IBM Lotus Domino: Classic Web Application Development Techniques Paperback – Mar 27 2011
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About the Author
Richard G. Ellis currently works as a Domino developer supporting several hundred classically crafted, Web-enabled applications. He has held positions as a programmer, systems administrator, technical manager and IT director in major commercial and university settings. Richard is certified as both a Domino developer and a Domino administrator.
Inside This Book(Learn More)
Top Customer Reviews
Starting off with reminding you to plan your work and document your applications the author gets right into Design and Development Strategies (using consistent naming conventions, thinking about the human factor and sticking to HTML standards) in Chapter 2. I know everyone says they have their own standards, but it was a nice way to remind you to think about and review them again.
There is a chapter that deals with Agents, all sorts of agents. From setting who can run an agent to working with documents to preventing a document from being opened, anyone starting out with Domino will quickly understand the process and be developing web applications in no time.
There is a full chapter on Security and Performance, Author and Reader fields and how to use them on the web.Read more ›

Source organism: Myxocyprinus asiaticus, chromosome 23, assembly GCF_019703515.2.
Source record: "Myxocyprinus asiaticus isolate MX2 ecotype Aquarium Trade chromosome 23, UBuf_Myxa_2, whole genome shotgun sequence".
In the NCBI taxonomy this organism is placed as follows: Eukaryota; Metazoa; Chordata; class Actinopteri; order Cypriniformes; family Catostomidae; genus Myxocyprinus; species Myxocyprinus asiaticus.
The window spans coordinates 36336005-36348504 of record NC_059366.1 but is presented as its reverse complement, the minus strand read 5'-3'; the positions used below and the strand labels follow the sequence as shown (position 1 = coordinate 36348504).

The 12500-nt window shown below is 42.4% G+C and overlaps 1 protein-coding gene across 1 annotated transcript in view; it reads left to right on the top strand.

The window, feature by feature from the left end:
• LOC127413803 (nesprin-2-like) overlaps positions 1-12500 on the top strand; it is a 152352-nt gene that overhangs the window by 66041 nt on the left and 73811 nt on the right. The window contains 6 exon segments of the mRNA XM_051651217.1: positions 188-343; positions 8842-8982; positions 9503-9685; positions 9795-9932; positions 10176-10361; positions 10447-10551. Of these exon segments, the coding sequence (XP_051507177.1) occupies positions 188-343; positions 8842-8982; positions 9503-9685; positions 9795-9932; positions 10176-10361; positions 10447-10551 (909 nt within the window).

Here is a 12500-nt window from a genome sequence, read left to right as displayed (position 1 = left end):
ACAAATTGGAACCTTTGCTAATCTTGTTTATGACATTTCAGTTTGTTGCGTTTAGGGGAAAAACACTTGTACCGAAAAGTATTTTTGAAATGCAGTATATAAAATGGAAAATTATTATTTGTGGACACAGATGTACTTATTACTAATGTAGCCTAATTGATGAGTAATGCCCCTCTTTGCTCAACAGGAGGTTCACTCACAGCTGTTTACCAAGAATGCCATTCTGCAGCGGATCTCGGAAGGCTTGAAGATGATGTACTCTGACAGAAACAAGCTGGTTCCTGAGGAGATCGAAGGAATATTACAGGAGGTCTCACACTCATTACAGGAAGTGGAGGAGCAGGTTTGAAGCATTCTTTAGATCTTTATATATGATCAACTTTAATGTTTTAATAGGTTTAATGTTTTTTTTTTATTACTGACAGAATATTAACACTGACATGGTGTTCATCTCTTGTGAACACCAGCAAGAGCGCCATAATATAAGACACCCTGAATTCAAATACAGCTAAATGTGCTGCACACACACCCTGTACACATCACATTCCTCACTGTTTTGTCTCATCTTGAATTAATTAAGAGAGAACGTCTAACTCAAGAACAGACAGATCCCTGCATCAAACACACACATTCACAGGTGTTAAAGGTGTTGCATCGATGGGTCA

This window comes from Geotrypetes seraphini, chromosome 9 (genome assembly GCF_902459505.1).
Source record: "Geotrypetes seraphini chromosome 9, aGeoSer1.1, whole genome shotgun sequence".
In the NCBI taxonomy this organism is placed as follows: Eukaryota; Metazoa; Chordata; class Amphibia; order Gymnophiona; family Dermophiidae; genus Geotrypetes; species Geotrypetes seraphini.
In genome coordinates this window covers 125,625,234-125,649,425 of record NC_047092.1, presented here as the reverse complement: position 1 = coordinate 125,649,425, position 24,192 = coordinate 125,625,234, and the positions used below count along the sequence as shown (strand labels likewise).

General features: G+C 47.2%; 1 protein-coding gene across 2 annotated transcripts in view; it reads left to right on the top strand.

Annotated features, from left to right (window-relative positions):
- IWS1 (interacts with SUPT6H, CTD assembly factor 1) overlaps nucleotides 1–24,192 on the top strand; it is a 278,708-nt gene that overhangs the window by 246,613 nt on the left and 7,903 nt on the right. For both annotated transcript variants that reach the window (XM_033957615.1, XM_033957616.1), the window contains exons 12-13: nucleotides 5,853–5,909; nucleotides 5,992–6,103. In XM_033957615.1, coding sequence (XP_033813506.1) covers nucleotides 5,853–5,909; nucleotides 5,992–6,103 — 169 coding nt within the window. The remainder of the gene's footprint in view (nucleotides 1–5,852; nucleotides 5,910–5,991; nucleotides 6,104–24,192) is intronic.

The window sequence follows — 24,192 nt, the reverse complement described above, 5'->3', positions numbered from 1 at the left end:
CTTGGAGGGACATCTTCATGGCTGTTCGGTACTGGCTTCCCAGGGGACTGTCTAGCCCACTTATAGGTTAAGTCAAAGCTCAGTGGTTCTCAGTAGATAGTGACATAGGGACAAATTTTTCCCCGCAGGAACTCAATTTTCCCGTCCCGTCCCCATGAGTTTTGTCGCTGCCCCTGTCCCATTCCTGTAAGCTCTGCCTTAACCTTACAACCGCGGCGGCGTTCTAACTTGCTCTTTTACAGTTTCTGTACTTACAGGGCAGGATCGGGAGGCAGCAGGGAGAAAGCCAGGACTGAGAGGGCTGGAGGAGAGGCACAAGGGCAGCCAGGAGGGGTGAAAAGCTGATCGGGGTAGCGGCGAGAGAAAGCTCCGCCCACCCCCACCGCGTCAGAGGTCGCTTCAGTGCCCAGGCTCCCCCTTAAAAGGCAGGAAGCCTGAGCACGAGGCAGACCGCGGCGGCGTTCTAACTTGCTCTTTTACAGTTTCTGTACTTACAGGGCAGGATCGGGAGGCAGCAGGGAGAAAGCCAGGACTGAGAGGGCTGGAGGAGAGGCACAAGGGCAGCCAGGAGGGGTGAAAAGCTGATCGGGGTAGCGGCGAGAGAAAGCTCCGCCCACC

This book covers techniques used in Domino 6.5 and up, but unfortunately doesn't point out which versions specific features were added; this would help if you're maintaining older versions of Domino, but doesn't matter if you're running the latest version of Domino because it has always been good about backwards compatibility.
There are also some oddities like recommending that you avoid coding java applets, but it's ok to use built-in Domino applets like the action bar. An example of using Ajax calls to call an agent is used but there's no mention of using jQuery or Dojo to make it easier. There's good coverage of Lotuscript agents, but no coverage of Java agents.
Overall, it's a good "best practices" guide, with a lot of mentions of design elements mentioned that you can look up fairly easily, but be prepared to dig at other resources to get the most out of this book. Packt Publishing has PDF/ePub e-book versions of this book if you'd prefer an electronic version.
Before I tell you how absolutely awesome this book is, I have to get something off my chest. The word 'Classic' in the title is the absolute key word here. Mr. Ellis starts off the book by saying that everything here was written for and tested with Domino Designer 8.0. Upon reading that sentence I just had to go back to the very first page to check the publication date: someone is playing a trick on me. Alas, no tricks. The book was indeed published in March of 2011.
The book also stays away, far away, from anything related to XPages and says so right off bat. But it is about classic development after all.
Once you get over those two facts, the book is actually very good.
If you are an advanced Domino developer building web applications every day, this book may not be for you. But if you are a Notes developer who is making a transition to the web and want to know how to web enable your awesome Notes apps without looking like they were built by 5th-grader in 1999, get a copy of the book. You'll be hard pressed to find a better single source collection of Domino web development tricks.
Most recent customer reviews
I have to admit to wondering, when I was first asked to review this book, exactly what the market was that it's aimed at. Read morePublished on May 9 2011 by Gavin Bollard